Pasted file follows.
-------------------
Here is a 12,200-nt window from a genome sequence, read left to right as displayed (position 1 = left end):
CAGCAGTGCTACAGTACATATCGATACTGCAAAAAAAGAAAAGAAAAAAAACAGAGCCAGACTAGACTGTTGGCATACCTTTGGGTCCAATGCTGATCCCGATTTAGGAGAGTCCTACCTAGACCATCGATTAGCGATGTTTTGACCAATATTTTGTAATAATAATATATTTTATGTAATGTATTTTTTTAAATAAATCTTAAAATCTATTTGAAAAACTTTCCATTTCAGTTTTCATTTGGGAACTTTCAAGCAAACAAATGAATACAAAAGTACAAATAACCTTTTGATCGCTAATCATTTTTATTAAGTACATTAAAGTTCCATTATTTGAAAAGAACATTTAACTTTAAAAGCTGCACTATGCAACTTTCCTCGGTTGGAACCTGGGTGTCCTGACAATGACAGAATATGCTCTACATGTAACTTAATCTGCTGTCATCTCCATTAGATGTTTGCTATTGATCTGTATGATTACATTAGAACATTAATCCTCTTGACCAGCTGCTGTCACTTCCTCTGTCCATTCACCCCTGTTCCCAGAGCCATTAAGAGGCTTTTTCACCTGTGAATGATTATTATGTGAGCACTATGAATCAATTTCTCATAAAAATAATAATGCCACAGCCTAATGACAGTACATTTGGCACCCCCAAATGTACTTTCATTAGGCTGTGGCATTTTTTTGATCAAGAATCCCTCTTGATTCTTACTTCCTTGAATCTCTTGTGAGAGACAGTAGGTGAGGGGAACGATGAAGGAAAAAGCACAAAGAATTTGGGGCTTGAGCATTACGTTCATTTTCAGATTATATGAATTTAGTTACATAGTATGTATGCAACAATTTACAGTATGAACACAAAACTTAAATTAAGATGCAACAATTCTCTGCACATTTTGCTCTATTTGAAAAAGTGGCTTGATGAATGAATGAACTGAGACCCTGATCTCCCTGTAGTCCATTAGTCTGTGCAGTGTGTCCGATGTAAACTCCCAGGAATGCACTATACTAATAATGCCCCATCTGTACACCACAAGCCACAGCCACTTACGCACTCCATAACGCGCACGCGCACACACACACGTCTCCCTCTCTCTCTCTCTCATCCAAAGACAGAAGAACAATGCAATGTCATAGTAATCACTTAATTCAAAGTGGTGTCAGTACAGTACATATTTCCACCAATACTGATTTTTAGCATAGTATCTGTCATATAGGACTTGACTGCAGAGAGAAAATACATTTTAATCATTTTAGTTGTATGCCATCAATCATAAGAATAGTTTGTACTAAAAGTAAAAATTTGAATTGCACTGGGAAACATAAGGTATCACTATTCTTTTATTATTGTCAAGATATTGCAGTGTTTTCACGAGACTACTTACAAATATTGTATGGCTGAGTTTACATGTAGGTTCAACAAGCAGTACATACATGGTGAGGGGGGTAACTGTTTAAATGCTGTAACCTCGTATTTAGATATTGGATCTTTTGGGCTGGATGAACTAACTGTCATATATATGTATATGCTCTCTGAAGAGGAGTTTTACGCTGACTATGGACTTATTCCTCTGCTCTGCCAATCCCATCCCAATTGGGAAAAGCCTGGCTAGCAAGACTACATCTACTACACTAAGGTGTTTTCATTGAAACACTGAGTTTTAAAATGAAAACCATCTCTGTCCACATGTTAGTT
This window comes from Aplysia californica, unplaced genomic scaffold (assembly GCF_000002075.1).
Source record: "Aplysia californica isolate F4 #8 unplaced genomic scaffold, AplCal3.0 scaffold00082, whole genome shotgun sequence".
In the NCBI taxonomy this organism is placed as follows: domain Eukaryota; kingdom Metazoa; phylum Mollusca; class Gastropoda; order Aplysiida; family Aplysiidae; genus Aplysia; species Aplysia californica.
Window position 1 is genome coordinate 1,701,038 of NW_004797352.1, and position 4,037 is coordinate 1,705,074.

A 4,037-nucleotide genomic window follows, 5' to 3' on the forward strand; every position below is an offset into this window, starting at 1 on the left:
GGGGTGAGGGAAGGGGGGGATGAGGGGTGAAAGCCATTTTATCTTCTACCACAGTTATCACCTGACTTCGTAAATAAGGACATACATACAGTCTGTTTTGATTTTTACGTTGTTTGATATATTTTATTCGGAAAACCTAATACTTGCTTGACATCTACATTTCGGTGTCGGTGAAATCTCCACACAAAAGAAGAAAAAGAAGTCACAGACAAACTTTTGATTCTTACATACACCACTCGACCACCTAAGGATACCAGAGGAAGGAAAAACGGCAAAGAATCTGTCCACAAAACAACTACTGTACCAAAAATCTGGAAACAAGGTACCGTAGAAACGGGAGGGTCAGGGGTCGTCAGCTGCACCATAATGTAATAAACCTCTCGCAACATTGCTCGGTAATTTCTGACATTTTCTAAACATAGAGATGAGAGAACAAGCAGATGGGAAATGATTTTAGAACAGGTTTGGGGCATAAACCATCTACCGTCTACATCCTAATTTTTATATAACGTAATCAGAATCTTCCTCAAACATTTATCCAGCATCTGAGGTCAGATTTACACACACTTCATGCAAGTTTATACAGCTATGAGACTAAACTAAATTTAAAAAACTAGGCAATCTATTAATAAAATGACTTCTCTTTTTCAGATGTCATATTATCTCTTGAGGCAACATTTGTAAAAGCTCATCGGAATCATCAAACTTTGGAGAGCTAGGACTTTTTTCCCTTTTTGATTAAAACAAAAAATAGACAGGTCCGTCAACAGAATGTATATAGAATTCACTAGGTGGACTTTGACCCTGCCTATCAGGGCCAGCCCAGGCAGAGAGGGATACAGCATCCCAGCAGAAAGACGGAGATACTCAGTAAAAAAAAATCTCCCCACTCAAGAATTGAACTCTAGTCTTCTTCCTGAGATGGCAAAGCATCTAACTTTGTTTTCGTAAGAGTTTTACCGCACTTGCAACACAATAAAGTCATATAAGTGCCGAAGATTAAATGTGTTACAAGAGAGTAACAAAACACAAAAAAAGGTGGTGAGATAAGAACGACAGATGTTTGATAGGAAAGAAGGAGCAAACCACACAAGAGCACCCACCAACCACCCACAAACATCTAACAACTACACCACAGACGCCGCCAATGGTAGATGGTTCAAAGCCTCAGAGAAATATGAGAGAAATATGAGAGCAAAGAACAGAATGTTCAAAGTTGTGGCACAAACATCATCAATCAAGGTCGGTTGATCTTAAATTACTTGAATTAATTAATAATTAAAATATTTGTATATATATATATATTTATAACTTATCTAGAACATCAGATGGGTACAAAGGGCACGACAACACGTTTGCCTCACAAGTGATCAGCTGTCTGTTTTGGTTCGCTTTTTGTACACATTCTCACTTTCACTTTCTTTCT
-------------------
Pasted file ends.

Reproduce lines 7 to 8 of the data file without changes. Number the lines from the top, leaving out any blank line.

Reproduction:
A 4,037-nucleotide genomic window follows, 5' to 3' on the forward strand; every position below is an offset into this window, starting at 1 on the left:
GGGGTGAGGGAAGGGGGGGATGAGGGGTGAAAGCCATTTTATCTTCTACCACAGTTATCACCTGACTTCGTAAATAAGGACATACATACAGTCTGTTTTGATTTTTACGTTGTTTGATATATTTTATTCGGAAAACCTAATACTTGCTTGACATCTACATTTCGGTGTCGGTGAAATCTCCACACAAAAGAAGAAAAAGAAGTCACAGACAAACTTTTGATTCTTACATACACCACTCGACCACCTAAGGATACCAGAGGAAGGAAAAACGGCAAAGAATCTGTCCACAAAACAACTACTGTACCAAAAATCTGGAAACAAGGTACCGTAGAAACGGGAGGGTCAGGGGTCGTCAGCTGCACCATAATGTAATAAACCTCTCGCAACATTGCTCGGTAATTTCTGACATTTTCTAAACATAGAGATGAGAGAACAAGCAGATGGGAAATGATTTTAGAACAGGTTTGGGGCATAAACCATCTACCGTCTACATCCTAATTTTTATATAACGTAATCAGAATCTTCCTCAAACATTTATCCAGCATCTGAGGTCAGATTTACACACACTTCATGCAAGTTTATACAGCTATGAGACTAAACTAAATTTAAAAAACTAGGCAATCTATTAATAAAATGACTTCTCTTTTTCAGATGTCATATTATCTCTTGAGGCAACATTTGTAAAAGCTCATCGGAATCATCAAACTTTGGAGAGCTAGGACTTTTTTCCCTTTTTGATTAAAACAAAAAATAGACAGGTCCGTCAACAGAATGTATATAGAATTCACTAGGTGGACTTTGACCCTGCCTATCAGGGCCAGCCCAGGCAGAGAGGGATACAGCATCCCAGCAGAAAGACGGAGATACTCAGTAAAAAAAAATCTCCCCACTCAAGAATTGAACTCTAGTCTTCTTCCTGAGATGGCAAAGCATCTAACTTTGTTTTCGTAAGAGTTTTACCGCACTTGCAACACAATAAAGTCATATAAGTGCCGAAGATTAAATGTGTTACAAGAGAGTAACAAAACACAAAAAAAGGTGGTGAGATAAGAACGACAGATGTTTGATAGGAAAGAAGGAGCAAACCACACAAGAGCACCCACCAACCACCCACAAACATCTAACAACTACACCACAGACGCCGCCAATGGTAGATGGTTCAAAGCCTCAGAGAAATATGAGAGAAATATGAGAGCAAAGAACAGAATGTTCAAAGTTGTGGCACAAACATCATCAATCAAGGTCGGTTGATCTTAAATTACTTGAATTAATTAATAATTAAAATATTTGTATATATATATATATTTATAACTTATCTAGAACATCAGATGGGTACAAAGGGCACGACAACACGTTTGCCTCACAAGTGATCAGCTGTCTGTTTTGGTTCGCTTTTTGTACACATTCTCACTTTCACTTTCTTTCT